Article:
How to Recover Deleted Files in Windows 7 (In 3 Easy Steps)7 min readReading Time: 6 minutes
Even though mainstream support for Windows 7 ended on January 14, 2020, many people still rely on the venerable operating system every single day. If you’re among them and are wondering how to recover deleted files in Windows 7, then this article is for you.
Not only do we provide multiple methods to undelete files in Windows 7, but we also explain how the operating system deletes files so that you understand what’s going on under the hood and can use this knowledge to take the best approach possible.
How Does File Deletion in Windows 7 Work?
It’s been more than a decade since the release of Windows 7, but the latest version of Microsoft’s operating system still uses the same file deletion process. Here’s what happens when you delete a file in Windows 7:
- Delete key: When you select a file and press the Delete key, the file is moved to the Recycle Bin, a special folder for recently deleted files. It then stays in the Recycle Bin until the user decides to delete it permanently or retrieve it back.
- Shift + Delete key: When you select a file and press Shift + Delete, the file is deleted permanently without going to the Recycle Bin.
In neither case does the deleted file disappear from the storage device on which it’s stored. Instead, Windows 7 simply marks the storage space occupied by it as empty, making it possible for new data to be stored there.
To recover permanently deleted files in Windows 7, you must act quickly and use reliable data recovery software capable of identifying such files regardless of their extensions. But before you do that, you should rule out that the files are still present somewhere on your computer and recoverable without third-party software.
Find Deleted Files in Windows 7
There are several places where you should look whenever you need to restore deleted files in Windows 7. Only when you confirm that the files have, indeed, been permanently deleted should you download and install third-party data recovery software according to the instructions in the next chapter.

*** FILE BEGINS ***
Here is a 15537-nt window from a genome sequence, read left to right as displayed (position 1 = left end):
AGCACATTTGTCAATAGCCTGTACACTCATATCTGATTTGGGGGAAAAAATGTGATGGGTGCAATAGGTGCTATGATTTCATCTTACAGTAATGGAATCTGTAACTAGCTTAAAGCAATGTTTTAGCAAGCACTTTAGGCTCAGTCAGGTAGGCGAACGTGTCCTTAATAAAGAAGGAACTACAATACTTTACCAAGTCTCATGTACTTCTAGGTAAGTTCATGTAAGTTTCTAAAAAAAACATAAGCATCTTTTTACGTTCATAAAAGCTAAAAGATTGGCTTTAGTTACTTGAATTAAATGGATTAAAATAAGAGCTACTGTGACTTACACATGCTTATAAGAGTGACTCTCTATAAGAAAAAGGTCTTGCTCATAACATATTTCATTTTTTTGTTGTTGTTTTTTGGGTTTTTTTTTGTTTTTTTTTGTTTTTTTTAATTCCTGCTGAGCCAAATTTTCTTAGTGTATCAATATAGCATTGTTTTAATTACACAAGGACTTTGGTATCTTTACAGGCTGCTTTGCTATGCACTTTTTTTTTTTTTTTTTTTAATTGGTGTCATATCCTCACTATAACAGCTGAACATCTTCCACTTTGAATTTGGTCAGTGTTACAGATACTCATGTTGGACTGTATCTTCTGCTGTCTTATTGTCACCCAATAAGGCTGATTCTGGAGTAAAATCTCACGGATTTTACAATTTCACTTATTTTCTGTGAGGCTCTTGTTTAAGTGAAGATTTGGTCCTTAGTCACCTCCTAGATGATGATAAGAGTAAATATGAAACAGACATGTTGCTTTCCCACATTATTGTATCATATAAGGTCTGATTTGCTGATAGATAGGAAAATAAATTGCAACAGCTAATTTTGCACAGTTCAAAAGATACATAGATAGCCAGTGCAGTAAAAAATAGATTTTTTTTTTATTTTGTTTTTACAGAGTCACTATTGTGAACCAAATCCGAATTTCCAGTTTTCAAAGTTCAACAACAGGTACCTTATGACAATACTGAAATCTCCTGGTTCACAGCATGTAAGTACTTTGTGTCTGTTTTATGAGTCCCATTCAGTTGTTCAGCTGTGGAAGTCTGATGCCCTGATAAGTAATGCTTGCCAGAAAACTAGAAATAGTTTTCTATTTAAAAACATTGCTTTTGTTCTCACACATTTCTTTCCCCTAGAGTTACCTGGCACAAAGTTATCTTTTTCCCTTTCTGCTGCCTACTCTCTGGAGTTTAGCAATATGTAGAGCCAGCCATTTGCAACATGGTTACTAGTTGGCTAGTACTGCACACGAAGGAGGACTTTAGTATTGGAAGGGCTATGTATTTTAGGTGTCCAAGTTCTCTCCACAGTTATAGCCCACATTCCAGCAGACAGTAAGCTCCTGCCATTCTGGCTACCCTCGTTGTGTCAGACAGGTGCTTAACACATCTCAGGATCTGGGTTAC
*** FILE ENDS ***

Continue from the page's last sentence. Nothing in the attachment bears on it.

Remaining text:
Method 1: Recycle Bin
The Recycle Bin is sort of like a graveyard for deleted files. The only difference is that it doesn’t contain rotting corpses but fully functional files that can be retrieved with a few simple clicks. You can find the Recycle Bin icon on your desktop, but it’s also possible to open the Recycle Bin from the Command Line, by typing the following command:
Regardless of how you open the Recycle Bin, you need to carefully go through its content and look for your files. If you spot them, select them just like you would regular files in Windows Explorer and move them to your desktop or any other suitable folder. Alternatively, you can right-click any selected file and choose the Restore option to move them all to their original locations.
Method 2: Prevision Versions
Windows 7 comes with a useful backup feature, called Previous Versions, and it goes way beyond the fairly limited capabilities of the Recycle Bin. With this feature, it’s possible to go back in time to where deleted files were still available.
Previous versions come from restore points or from the Windows Backup feature, so there’s some chance that a suitable previous version will be available even if this is the first time you’ve heard about this useful backup tool present in Windows 7 and newer.
Here’s what you need to do to get back deleted files on Windows 7 from a previous version:
- Open Windows Explorer and navigate to the folder where the deleted files were located.
- Navigate to the parent folder of the folder where the deleted files were located so that you can right-click on it and choose the Restore previous versions option.
- Select the most recent previous version (or the one that contains the deleted files).
- Click the Open button to view the contents of the snapshot.
- Recover all deleted items to any location on your Windows 7 computer.
Method 3: Local or Cloud Backup